It’s a long road to December and January, but it’ll be a much easier course to chart if the Raiders are victorious tonight. Despite what McDaniels or his players say about not getting too high or too low, they’re all human. And it’s human nature to bask in victory or wallow in defeat. Why bring that up? After this pivotal Monday night AFC West showdown is completed, it’s bye week for Las Vegas. That means either exuding confidence or stewing in second-guessing the next two weeks. And it’ll be a long two weeks if the Chiefs stamp another L on the Raiders’ forehead.

Look to Derek Carr…

Las Vegas fans can merely look to franchise quarterback Derek Carr if they want to know all about the trials and tribulations of trying to knock Kansas City off its perch of division dominance. Carr holds a career 3-13 overall mark against the Chiefs, including 1-7 in games at Arrowhead.

“Yeah, he’s seen a lot of things, and he has a lot of experiences that he shares with his teammates, shares with some of us,” McDaniels said. “He’s played these division games for almost a decade now, and I think that’s all helpful. I really do. When you’re learning about the culture that was here and the history and the tradition of this organization, you can talk to Mr. Davis, but then when you look at other people, whether it’s Derek (Carr) or Marcel Reece, or some other people that have been able to help some of us just really learn about some of the things that are important here.”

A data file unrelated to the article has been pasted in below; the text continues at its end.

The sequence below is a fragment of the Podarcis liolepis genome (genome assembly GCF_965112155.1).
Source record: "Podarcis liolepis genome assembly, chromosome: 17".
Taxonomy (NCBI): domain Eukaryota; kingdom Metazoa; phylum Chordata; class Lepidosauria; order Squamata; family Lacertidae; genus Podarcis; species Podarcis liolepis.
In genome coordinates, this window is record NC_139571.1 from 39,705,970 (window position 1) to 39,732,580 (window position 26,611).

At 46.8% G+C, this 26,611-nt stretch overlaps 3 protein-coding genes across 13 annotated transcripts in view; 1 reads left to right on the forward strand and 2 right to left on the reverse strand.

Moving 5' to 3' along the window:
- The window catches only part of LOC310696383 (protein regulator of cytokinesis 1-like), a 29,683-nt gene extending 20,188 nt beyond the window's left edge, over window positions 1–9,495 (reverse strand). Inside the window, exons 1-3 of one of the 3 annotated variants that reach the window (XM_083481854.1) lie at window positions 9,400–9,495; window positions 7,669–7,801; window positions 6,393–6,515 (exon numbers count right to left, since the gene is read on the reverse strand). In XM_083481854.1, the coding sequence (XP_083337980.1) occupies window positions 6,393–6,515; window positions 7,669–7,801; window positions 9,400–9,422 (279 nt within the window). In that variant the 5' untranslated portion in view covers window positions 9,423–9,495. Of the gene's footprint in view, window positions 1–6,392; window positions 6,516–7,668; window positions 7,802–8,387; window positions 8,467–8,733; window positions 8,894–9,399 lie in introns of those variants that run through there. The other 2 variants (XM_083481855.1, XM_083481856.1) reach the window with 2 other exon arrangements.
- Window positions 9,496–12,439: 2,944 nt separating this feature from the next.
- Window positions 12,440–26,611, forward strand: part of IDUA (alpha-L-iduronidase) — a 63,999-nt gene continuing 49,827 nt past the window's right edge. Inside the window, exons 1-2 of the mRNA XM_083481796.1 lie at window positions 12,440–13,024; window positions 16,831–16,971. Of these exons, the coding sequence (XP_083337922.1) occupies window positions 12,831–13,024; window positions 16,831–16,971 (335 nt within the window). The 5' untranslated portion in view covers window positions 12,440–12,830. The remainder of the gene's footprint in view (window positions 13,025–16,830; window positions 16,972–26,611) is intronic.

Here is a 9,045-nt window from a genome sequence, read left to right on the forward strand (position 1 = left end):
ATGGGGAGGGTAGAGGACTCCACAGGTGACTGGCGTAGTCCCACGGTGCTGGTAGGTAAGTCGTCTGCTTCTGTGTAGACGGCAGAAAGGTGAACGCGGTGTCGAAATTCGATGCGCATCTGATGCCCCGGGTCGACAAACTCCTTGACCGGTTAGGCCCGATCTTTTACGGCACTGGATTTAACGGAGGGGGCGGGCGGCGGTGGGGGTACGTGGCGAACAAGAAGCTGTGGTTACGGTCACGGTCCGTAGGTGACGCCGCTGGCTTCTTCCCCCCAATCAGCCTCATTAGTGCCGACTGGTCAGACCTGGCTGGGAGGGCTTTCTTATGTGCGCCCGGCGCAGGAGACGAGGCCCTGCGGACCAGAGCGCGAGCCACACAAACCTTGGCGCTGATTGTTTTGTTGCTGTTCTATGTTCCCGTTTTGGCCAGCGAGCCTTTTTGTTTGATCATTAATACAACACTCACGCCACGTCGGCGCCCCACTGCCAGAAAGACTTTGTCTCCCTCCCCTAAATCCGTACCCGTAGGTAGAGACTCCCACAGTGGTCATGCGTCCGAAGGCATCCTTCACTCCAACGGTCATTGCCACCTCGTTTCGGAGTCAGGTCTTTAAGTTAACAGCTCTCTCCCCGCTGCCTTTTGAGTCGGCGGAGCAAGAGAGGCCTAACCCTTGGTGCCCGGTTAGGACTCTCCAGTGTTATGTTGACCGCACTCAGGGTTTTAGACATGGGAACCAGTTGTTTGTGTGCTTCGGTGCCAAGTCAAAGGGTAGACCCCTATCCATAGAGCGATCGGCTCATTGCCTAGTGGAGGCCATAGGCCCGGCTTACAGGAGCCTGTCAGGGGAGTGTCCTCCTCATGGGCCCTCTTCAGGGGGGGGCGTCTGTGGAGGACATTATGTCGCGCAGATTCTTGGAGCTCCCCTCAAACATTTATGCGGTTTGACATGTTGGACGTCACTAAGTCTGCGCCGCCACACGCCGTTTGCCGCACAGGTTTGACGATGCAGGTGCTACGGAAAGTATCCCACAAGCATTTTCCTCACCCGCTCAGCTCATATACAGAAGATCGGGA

“We’re coming from a different place, but at the end of the day, we’re all Raiders, and so the people that have that significant history, I mean, I think he’s been super willing to share it with us, and I know how important it is for him to really play in these games and win.”

Andy Reid has owned the Las Vegas Raiders

That ‘seen somethings’ line smacks eerily similar to the speech my dad and other military veterans talk about. It’s the sentiment given to explain the unfortunate effects of shellshock. The Raiders indeed had their fair share of football fatigue against the Chiefs. Since arriving in Kansas City in 2013, head coach Andy Reid has compiled an impressive 15-3 record against the Raiders. Reid’s gunslinging quarterback for eight of those games—Patrick Mahomes—is 7-1 with an ungodly stat line of 193 of 297 (64.98%) for 2,546 yards, 22 touchdowns, just three interceptions, and nine sacks. That one defeat was a 40-32 defeat in Arrowhead on October 11, 2020. That was the victory lap around the stadium by then-Raiders boss Jon Gruden.

In comparison, Carr’s career numbers against KC read: 388 of 621 (62.48%) for 3,879 yards, 24 touchdowns, 17 interceptions, and 39 sacks.

“I think that there definitely will be some adrenaline, no question,” McDaniels said of the Monday night tilt. “You have to manage that a little bit, but I hope our guys are really excited. If what I see from them is any indication, I’m sure we will be. Excited to perform, excited to compete, and excited to play in this atmosphere for this one time.”

The Raiders not only hold their own excitement in their hands, but they also decide whether a rabid Raider Nation heads into a long two weeks jubilant over what went right in a win, or what went wrong in a loss during a season with plenty of them already.

What say you, Raiders?

*Top Photo: NBC 3 New/Las Vegas